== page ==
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With Its Economy In Crisis, Tunisia Sees Protests Across The Country


Seven years ago this week, Tunisia's dictator fled the country. That's how the so-called Arab Spring started. Pro-democracy protests spread across the Middle East after that. Many of those movements ended up in conflict or chaos. Tunisia formed a democracy. In recent days, though, there have been violent protests across Tunisia because of the poor economy, and also anniversary celebrations. NPR's Ruth Sherlock reports from the capital, Tunis.

UNIDENTIFIED MAN: (Singing in foreign language).

RUTH SHERLOCK, BYLINE: In downtown Tunis, on the wide, tree-lined Habib Bourguiba Avenue, thousands gathered to mark the anniversary of the day Tunisians forced their dictator, President Zine El Abidine Ben Ali, from power. On one part of the street, followers of the religiously conservative Ennahda political party chant and play songs from the revolution. The women wear headscarves.

UNIDENTIFIED MAN: (Singing in foreign language).

SHERLOCK: But beside them, liberals celebrate their way. A scantily clad bellydancer moves sensually to French pop music on stage. And these liberals and conservatives seem to revel in their differences. They laugh and yell insults as they pass each other. The one thing everyone does agree on is that freedom of expression is the main reward of the 2011 revolution. Here's how Chehab Bendala, a factory worker at the anniversary celebrations over the weekend, puts it.

What changed in your life before and after the revolution?

CHEHAB BENDALA: Hurriyah, freedom. Yes. Now I have liberty to speak to anyone and anywhere.

SHERLOCK: Tunisia's revolution in 2011 set the stage for the Arab Spring. And of all the countries in the Middle East that tried to throw off their dictators, Tunisia has fared the best. It's not succumbed to wars like in Syria, Yemen or Libya, or a strongman-style president like in Egypt. But its democracy is fragile. Meherzia Labidi, a leading female member of Parliament, reflects on this at her office. Tunisia has already gone through nine governments since the revolution seven years ago. She says they've all failed to give Tunisians, especially young Tunisians, what they're asking for - a better economy.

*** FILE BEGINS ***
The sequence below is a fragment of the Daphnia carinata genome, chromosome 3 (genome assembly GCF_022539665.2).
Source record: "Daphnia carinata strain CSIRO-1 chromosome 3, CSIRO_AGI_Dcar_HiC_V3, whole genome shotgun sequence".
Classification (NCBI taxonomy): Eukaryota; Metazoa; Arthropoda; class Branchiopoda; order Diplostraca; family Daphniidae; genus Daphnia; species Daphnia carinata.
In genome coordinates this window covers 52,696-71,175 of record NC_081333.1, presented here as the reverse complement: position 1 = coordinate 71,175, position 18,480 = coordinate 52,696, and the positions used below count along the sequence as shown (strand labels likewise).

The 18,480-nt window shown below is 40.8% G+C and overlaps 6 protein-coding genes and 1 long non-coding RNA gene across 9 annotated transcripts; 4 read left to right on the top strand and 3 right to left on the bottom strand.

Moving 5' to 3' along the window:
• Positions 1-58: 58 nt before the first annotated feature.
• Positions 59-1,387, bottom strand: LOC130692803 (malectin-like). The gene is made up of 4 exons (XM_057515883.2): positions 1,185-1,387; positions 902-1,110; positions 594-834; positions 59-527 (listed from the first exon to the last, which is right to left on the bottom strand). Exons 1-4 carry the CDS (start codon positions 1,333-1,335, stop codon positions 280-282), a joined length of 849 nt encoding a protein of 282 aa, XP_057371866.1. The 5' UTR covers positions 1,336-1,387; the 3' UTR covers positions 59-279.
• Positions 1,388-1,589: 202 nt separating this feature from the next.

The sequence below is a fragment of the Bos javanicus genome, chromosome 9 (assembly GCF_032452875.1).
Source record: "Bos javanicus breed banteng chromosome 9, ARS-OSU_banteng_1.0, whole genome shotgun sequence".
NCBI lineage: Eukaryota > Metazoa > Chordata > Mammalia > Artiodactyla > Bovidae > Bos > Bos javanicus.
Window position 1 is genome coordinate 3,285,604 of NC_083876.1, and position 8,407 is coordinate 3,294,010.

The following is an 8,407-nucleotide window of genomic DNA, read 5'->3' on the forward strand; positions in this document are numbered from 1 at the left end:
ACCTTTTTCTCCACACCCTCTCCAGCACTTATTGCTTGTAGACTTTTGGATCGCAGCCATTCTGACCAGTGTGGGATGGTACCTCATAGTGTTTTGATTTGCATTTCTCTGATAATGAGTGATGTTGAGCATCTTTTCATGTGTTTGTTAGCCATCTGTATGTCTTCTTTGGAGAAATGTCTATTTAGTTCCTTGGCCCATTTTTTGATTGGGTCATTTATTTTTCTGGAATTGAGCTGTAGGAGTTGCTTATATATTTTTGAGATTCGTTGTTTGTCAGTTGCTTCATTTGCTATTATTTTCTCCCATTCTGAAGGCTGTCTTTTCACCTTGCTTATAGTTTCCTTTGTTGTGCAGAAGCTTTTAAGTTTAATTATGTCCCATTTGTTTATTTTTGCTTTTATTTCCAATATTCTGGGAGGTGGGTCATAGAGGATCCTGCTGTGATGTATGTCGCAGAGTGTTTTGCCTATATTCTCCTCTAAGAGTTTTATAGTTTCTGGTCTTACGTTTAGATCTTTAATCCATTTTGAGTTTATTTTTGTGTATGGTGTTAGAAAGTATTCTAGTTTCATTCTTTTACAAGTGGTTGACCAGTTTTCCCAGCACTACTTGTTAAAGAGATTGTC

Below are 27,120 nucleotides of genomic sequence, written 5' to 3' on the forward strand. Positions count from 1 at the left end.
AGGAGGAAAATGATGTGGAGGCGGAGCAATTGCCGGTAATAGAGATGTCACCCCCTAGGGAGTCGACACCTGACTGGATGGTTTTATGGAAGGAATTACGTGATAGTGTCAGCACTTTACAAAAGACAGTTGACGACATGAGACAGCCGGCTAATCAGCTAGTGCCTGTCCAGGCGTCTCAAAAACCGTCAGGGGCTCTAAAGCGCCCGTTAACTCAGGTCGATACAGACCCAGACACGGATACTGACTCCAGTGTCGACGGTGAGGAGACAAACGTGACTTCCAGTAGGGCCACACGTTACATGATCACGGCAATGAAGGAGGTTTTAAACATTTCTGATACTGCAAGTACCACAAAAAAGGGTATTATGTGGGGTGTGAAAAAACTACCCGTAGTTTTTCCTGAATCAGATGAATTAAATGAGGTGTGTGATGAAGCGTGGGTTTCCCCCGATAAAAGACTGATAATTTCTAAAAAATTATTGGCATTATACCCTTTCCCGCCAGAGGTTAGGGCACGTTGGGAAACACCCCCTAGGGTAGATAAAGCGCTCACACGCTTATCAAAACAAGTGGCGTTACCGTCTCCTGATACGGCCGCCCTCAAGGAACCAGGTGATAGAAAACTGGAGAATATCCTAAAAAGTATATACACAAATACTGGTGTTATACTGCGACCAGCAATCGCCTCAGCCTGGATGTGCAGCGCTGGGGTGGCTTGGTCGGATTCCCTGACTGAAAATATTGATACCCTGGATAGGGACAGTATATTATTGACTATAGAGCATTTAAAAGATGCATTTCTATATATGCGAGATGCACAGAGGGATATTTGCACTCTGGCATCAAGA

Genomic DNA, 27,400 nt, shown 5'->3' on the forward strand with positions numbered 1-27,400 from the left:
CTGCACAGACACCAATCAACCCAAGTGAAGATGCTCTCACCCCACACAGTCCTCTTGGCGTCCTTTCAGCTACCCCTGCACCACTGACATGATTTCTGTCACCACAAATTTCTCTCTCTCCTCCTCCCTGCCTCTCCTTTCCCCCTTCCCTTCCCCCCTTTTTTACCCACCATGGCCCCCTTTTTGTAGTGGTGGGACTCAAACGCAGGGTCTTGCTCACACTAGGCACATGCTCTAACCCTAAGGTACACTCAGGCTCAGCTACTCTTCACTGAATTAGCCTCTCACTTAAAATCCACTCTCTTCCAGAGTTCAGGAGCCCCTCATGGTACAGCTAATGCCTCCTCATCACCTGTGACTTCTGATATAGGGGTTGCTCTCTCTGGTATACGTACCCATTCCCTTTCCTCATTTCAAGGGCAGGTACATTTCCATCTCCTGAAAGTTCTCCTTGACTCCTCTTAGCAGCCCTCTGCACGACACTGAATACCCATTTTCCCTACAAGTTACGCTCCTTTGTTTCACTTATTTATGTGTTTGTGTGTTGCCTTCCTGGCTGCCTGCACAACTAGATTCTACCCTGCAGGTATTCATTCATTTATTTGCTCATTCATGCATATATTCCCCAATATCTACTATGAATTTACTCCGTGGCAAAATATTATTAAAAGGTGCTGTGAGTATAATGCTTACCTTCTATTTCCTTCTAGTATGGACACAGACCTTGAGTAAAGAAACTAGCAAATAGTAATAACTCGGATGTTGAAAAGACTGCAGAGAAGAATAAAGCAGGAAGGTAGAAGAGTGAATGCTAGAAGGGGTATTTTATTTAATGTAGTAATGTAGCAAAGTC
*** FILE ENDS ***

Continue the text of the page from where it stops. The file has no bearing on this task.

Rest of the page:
MEHERZIA LABIDI: The government, one after the other, have not answered the expectations of Tunisian youth. This is really the failure. This is where we failed as politician.

SHERLOCK: That failure has plunged Tunisia into crisis. The government is struggling to pay off an International Monetary Fund loan and has imposed austerity measures that have shrunk the public sector. But that means fewer jobs at a time when unemployment is at 15 percent.


UNIDENTIFIED PROTESTERS: (Chanting in foreign language).

SHERLOCK: Anger and resentment have boiled over into mass demonstrations the last week, some of them violent. Some 800 people have been arrested. All this has given rise to a new movement led by young people whose name translates in English to, what are we waiting for? It's only a few weeks old, but it seems to be having an impact. Nawra Douzi, a spokeswoman, was at the anniversary celebrations. She's just 21 and wears a T-shirt with her group's slogan on the front and a checked keffiyeh scarf. I ask how she defines the austerity measures.

NAWRA DOUZI: Well, when you have to be starving and poor enough to - in order to let the state have more money and the government have a lot of money. Yeah. Classic.

SHERLOCK: The movement isn't calling to overthrow the government at this stage, she says. But young people have to have a future in Tunisia, she warns, otherwise the government risks the very future of the country itself. Ruth Sherlock, NPR News, Tunis. Transcript provided by NPR, Copyright NPR.

Ruth Sherlock is an International Correspondent with National Public Radio. She's based in Beirut and reports on Syria and other countries around the Middle East. She was previously the United States Editor for the Daily Telegraph, covering the 2016 US election. Before moving to the US in the spring of 2015, she was the Telegraph's Middle East correspondent.